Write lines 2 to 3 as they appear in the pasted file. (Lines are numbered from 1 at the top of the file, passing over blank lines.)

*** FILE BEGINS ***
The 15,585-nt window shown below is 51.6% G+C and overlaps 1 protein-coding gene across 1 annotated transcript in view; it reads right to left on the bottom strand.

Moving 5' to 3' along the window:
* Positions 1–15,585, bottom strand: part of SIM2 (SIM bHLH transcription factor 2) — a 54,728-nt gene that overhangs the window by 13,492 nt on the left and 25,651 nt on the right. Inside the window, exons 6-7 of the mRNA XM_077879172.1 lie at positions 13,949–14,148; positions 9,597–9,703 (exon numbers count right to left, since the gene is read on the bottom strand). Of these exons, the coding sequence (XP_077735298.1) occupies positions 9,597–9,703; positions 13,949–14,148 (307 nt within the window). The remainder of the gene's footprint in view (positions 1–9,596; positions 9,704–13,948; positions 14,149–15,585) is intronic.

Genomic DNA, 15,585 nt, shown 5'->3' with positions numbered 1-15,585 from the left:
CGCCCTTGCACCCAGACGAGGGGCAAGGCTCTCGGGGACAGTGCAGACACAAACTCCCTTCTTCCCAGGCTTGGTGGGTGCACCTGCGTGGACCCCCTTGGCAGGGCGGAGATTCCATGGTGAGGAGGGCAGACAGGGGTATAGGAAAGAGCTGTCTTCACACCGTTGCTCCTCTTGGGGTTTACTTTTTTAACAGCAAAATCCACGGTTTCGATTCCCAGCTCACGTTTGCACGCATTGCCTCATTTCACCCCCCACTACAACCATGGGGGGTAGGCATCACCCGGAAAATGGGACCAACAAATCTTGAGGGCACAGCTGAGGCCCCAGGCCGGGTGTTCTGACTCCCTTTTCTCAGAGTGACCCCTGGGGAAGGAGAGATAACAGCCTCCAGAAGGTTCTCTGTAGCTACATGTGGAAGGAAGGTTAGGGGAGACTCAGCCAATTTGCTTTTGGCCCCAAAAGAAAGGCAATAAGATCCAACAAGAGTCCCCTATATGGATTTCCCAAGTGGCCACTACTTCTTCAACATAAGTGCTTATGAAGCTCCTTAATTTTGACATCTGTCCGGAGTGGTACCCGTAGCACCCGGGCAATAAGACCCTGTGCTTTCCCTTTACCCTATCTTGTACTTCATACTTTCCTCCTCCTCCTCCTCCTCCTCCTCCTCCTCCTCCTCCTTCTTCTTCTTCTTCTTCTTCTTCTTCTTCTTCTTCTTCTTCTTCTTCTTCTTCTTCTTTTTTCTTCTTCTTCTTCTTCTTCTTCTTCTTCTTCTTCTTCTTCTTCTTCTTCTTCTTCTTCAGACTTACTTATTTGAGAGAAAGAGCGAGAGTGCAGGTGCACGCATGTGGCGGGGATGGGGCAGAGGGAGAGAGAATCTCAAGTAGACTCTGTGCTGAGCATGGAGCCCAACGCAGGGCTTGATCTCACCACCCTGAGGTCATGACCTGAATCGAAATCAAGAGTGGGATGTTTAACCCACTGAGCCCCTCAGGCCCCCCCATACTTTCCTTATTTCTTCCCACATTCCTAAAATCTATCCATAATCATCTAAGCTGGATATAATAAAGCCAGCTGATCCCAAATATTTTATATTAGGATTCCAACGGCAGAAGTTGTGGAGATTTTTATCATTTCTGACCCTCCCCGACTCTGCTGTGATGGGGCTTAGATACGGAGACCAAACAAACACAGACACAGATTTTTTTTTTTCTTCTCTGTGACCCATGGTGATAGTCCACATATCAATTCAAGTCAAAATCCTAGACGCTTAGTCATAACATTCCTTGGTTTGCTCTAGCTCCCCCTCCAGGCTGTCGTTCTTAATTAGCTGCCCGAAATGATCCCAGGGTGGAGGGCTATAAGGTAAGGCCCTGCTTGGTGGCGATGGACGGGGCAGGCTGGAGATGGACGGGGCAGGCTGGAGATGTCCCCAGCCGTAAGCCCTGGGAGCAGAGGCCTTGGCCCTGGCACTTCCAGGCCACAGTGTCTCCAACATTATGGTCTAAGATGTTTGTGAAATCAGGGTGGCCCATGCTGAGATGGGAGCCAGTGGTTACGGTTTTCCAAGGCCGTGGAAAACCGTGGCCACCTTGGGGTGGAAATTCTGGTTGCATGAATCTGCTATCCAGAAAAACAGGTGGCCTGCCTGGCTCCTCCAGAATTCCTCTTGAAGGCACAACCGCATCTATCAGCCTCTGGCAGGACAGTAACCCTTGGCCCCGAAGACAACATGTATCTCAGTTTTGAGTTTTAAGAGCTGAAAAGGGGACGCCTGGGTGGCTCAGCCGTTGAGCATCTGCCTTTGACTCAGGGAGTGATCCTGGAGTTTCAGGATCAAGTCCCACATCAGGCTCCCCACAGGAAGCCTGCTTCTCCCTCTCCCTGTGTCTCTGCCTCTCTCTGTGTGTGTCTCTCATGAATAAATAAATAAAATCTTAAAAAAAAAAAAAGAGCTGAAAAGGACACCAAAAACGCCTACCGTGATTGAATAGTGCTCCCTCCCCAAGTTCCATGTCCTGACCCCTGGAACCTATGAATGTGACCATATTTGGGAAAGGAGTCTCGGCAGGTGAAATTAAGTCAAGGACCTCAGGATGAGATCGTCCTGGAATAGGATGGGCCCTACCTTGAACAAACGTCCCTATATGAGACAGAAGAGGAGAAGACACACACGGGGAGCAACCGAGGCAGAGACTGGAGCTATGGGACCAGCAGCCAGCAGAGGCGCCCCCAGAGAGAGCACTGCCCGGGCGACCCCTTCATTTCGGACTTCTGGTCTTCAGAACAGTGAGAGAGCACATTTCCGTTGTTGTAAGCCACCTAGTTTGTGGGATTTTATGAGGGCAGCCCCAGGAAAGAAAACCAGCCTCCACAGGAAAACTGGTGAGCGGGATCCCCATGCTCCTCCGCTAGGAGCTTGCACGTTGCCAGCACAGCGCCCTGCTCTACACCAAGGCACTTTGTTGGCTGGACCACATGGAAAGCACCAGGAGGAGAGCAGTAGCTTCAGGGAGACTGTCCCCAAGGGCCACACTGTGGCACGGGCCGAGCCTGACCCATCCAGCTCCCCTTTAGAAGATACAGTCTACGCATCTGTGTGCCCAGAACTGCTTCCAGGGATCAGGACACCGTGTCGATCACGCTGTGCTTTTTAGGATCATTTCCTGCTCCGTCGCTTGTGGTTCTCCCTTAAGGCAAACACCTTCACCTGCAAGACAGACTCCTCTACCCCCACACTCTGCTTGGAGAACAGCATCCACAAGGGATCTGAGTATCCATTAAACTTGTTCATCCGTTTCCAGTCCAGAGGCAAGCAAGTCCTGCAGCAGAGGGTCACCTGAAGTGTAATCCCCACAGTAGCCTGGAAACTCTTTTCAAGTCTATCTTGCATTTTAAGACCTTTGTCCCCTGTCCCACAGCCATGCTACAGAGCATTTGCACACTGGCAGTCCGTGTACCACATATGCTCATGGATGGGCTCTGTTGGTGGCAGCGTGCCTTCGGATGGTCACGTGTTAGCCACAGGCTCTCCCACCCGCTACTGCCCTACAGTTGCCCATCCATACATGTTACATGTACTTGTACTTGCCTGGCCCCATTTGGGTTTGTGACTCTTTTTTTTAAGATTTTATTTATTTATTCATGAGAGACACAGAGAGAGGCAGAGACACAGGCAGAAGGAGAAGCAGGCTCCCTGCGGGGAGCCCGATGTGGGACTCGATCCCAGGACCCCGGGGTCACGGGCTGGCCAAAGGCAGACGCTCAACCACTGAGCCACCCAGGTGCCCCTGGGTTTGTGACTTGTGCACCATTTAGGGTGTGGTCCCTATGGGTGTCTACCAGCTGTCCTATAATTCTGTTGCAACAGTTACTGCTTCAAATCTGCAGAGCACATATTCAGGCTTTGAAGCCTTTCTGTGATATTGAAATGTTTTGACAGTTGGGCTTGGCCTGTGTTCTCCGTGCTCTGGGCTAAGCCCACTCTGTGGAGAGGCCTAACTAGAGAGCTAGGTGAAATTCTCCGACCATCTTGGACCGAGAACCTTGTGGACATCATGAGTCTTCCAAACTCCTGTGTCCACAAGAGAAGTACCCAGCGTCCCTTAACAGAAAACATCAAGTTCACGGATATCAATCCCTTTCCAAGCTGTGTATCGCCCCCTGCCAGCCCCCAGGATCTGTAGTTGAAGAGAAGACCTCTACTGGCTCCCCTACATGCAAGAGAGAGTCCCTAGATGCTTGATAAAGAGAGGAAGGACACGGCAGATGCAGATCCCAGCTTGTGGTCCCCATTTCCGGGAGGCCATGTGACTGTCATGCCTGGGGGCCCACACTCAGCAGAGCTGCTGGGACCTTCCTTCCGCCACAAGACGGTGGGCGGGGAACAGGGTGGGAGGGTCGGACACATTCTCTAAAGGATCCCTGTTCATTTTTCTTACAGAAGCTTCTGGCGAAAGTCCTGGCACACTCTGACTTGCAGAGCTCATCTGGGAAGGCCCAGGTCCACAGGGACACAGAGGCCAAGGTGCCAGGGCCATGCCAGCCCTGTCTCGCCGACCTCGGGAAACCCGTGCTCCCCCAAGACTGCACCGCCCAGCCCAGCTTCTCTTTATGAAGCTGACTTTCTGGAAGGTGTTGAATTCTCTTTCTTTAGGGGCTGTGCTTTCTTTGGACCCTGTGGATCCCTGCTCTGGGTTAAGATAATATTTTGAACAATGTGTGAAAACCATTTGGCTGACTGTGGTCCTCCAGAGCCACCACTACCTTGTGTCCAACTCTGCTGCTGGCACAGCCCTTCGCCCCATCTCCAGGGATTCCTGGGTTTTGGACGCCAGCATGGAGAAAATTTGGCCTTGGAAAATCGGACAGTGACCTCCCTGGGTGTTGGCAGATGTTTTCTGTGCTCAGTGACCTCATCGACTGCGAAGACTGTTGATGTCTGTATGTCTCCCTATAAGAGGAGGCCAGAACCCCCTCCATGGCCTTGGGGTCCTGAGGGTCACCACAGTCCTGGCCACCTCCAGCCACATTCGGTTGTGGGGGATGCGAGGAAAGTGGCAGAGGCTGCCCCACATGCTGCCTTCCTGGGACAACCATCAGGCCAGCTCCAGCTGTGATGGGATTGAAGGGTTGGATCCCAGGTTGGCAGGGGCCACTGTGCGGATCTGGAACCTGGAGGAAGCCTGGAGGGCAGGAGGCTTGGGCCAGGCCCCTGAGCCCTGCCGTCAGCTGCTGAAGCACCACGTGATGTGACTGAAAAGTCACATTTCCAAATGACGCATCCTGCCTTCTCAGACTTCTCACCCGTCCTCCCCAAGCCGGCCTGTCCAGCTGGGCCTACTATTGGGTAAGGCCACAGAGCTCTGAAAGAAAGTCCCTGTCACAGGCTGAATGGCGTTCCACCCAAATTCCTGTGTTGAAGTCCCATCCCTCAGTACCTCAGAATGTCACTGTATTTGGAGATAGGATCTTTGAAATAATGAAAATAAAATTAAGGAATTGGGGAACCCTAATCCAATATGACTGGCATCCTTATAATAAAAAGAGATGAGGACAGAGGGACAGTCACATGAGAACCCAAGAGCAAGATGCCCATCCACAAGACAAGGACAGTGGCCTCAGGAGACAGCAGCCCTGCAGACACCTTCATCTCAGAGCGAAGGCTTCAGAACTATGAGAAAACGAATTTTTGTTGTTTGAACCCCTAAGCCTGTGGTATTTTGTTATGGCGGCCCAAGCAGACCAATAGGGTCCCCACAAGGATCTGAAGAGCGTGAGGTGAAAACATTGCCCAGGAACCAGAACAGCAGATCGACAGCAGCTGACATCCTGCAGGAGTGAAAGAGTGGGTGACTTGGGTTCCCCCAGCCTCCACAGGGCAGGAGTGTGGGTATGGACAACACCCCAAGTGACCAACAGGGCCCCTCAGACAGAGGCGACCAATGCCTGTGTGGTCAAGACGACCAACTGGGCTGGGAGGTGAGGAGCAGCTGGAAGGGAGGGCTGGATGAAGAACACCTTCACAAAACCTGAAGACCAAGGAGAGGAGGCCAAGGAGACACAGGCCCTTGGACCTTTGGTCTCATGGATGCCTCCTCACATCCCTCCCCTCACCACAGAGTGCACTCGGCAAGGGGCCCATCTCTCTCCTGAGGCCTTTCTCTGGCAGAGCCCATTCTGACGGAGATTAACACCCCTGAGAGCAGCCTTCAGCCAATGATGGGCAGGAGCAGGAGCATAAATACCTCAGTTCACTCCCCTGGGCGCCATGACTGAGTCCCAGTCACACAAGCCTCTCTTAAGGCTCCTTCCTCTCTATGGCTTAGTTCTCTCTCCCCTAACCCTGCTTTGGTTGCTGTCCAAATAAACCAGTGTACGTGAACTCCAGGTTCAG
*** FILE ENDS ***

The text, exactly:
Moving 5' to 3' along the window:
* Positions 1–15,585, bottom strand: part of SIM2 (SIM bHLH transcription factor 2) — a 54,728-nt gene that overhangs the window by 13,492 nt on the left and 25,651 nt on the right. Inside the window, exons 6-7 of the mRNA XM_077879172.1 lie at positions 13,949–14,148; positions 9,597–9,703 (exon numbers count right to left, since the gene is read on the bottom strand). Of these exons, the coding sequence (XP_077735298.1) occupies positions 9,597–9,703; positions 13,949–14,148 (307 nt within the window). The remainder of the gene's footprint in view (positions 1–9,596; positions 9,704–13,948; positions 14,149–15,585) is intronic.